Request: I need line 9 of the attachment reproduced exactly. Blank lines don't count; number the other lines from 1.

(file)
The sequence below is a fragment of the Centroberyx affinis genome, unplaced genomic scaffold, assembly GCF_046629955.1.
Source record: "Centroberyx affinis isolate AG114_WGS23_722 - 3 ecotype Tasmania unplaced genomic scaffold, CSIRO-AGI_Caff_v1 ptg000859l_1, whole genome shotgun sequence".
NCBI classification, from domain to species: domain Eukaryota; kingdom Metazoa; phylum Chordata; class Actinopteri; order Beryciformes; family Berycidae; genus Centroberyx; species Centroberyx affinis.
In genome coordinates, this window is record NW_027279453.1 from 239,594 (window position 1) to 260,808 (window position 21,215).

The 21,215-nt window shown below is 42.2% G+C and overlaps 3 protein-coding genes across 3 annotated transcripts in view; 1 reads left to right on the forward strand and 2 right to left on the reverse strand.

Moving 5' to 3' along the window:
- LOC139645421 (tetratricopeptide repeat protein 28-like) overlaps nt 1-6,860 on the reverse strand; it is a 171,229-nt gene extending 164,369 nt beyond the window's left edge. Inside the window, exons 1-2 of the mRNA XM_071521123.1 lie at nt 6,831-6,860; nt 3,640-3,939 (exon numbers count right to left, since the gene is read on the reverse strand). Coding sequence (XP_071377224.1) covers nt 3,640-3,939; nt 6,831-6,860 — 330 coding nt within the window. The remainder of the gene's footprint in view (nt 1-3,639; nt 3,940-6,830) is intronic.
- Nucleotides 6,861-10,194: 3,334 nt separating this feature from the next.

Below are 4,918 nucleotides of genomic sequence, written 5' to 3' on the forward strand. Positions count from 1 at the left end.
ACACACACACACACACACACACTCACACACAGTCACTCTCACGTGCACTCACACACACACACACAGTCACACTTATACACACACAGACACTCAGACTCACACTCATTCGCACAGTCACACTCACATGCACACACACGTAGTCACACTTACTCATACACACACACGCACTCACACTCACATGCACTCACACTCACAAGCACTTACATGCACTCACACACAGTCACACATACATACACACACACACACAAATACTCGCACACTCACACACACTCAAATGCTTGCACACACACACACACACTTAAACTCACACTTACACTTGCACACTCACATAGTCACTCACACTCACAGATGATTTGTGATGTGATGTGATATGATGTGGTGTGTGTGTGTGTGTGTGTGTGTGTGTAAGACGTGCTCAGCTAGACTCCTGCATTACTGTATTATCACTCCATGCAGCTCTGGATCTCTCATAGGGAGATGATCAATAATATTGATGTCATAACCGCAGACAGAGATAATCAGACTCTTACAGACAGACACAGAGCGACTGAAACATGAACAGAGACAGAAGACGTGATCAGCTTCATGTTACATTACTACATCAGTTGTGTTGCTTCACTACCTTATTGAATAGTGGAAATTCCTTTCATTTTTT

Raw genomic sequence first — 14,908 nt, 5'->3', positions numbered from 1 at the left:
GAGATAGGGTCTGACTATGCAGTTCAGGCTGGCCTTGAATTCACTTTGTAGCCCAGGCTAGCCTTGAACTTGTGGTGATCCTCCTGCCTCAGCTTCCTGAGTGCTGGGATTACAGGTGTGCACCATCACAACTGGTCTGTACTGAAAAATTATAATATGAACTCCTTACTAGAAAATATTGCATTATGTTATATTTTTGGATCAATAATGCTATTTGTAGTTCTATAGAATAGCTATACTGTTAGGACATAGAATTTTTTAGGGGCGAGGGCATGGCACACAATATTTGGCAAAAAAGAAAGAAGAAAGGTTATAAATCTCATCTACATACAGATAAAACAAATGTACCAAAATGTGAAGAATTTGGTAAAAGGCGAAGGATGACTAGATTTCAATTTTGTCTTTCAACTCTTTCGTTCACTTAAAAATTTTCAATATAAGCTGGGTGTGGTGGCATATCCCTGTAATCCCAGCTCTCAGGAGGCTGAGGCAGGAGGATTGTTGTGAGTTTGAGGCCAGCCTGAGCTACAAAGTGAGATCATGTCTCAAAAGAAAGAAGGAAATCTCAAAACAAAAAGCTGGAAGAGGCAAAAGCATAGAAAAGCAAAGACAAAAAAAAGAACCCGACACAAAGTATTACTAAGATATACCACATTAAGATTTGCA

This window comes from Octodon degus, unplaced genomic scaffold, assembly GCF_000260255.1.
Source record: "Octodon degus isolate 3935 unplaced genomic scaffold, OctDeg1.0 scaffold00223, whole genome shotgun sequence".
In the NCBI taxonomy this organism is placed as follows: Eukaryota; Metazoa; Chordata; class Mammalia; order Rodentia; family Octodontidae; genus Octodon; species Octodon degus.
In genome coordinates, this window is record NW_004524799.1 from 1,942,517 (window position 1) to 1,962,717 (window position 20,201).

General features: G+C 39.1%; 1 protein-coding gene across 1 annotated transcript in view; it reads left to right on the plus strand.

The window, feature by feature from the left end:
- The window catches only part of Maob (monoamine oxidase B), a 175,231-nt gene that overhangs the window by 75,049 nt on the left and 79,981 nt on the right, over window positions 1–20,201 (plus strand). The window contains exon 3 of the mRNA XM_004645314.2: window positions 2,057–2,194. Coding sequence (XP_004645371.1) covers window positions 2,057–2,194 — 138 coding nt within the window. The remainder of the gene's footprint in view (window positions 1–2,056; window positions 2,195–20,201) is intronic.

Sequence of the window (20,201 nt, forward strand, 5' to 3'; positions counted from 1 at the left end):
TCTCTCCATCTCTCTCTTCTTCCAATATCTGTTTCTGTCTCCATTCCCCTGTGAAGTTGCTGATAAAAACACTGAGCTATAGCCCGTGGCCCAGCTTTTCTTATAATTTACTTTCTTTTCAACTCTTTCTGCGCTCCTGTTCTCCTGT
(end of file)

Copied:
Below are 4,918 nucleotides of genomic sequence, written 5' to 3' on the forward strand. Positions count from 1 at the left end.